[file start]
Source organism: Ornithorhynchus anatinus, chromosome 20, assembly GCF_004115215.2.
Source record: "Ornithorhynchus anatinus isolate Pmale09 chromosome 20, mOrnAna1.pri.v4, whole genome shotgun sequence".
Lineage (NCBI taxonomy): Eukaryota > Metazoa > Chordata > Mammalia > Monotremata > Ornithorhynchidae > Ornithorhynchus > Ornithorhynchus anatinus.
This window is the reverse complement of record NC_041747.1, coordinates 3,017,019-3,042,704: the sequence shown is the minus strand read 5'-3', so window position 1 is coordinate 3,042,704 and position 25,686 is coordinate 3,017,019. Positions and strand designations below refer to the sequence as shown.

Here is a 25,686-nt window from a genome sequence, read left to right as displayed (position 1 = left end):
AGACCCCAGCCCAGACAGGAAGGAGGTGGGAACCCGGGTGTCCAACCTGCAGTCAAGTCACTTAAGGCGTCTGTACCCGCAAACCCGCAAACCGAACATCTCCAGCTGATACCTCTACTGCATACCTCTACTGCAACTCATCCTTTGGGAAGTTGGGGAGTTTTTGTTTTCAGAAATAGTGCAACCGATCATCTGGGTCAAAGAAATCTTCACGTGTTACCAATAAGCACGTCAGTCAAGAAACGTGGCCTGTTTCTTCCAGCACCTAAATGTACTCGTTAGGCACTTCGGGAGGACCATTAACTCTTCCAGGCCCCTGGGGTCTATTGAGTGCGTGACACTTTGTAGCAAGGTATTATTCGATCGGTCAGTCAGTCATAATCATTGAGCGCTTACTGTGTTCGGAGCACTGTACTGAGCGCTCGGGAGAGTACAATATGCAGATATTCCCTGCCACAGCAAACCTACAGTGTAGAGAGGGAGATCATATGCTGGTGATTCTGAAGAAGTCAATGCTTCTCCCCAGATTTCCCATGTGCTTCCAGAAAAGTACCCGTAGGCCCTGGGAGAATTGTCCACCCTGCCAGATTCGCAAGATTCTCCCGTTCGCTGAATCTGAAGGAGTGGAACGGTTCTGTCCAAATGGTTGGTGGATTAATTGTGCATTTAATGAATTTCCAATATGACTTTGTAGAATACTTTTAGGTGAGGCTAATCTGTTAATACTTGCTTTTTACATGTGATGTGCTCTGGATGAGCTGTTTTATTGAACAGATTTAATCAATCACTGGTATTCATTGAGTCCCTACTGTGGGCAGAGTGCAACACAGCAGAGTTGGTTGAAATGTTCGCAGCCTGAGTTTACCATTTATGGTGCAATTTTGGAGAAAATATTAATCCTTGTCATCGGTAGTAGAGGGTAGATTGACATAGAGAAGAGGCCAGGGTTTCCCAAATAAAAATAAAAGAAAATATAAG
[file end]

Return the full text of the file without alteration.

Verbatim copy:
Source organism: Ornithorhynchus anatinus, chromosome 20, assembly GCF_004115215.2.
Source record: "Ornithorhynchus anatinus isolate Pmale09 chromosome 20, mOrnAna1.pri.v4, whole genome shotgun sequence".
Lineage (NCBI taxonomy): Eukaryota > Metazoa > Chordata > Mammalia > Monotremata > Ornithorhynchidae > Ornithorhynchus > Ornithorhynchus anatinus.
This window is the reverse complement of record NC_041747.1, coordinates 3,017,019-3,042,704: the sequence shown is the minus strand read 5'-3', so window position 1 is coordinate 3,042,704 and position 25,686 is coordinate 3,017,019. Positions and strand designations below refer to the sequence as shown.

Here is a 25,686-nt window from a genome sequence, read left to right as displayed (position 1 = left end):
AGACCCCAGCCCAGACAGGAAGGAGGTGGGAACCCGGGTGTCCAACCTGCAGTCAAGTCACTTAAGGCGTCTGTACCCGCAAACCCGCAAACCGAACATCTCCAGCTGATACCTCTACTGCATACCTCTACTGCAACTCATCCTTTGGGAAGTTGGGGAGTTTTTGTTTTCAGAAATAGTGCAACCGATCATCTGGGTCAAAGAAATCTTCACGTGTTACCAATAAGCACGTCAGTCAAGAAACGTGGCCTGTTTCTTCCAGCACCTAAATGTACTCGTTAGGCACTTCGGGAGGACCATTAACTCTTCCAGGCCCCTGGGGTCTATTGAGTGCGTGACACTTTGTAGCAAGGTATTATTCGATCGGTCAGTCAGTCATAATCATTGAGCGCTTACTGTGTTCGGAGCACTGTACTGAGCGCTCGGGAGAGTACAATATGCAGATATTCCCTGCCACAGCAAACCTACAGTGTAGAGAGGGAGATCATATGCTGGTGATTCTGAAGAAGTCAATGCTTCTCCCCAGATTTCCCATGTGCTTCCAGAAAAGTACCCGTAGGCCCTGGGAGAATTGTCCACCCTGCCAGATTCGCAAGATTCTCCCGTTCGCTGAATCTGAAGGAGTGGAACGGTTCTGTCCAAATGGTTGGTGGATTAATTGTGCATTTAATGAATTTCCAATATGACTTTGTAGAATACTTTTAGGTGAGGCTAATCTGTTAATACTTGCTTTTTACATGTGATGTGCTCTGGATGAGCTGTTTTATTGAACAGATTTAATCAATCACTGGTATTCATTGAGTCCCTACTGTGGGCAGAGTGCAACACAGCAGAGTTGGTTGAAATGTTCGCAGCCTGAGTTTACCATTTATGGTGCAATTTTGGAGAAAATATTAATCCTTGTCATCGGTAGTAGAGGGTAGATTGACATAGAGAAGAGGCCAGGGTTTCCCAAATAAAAATAAAAGAAAATATAAG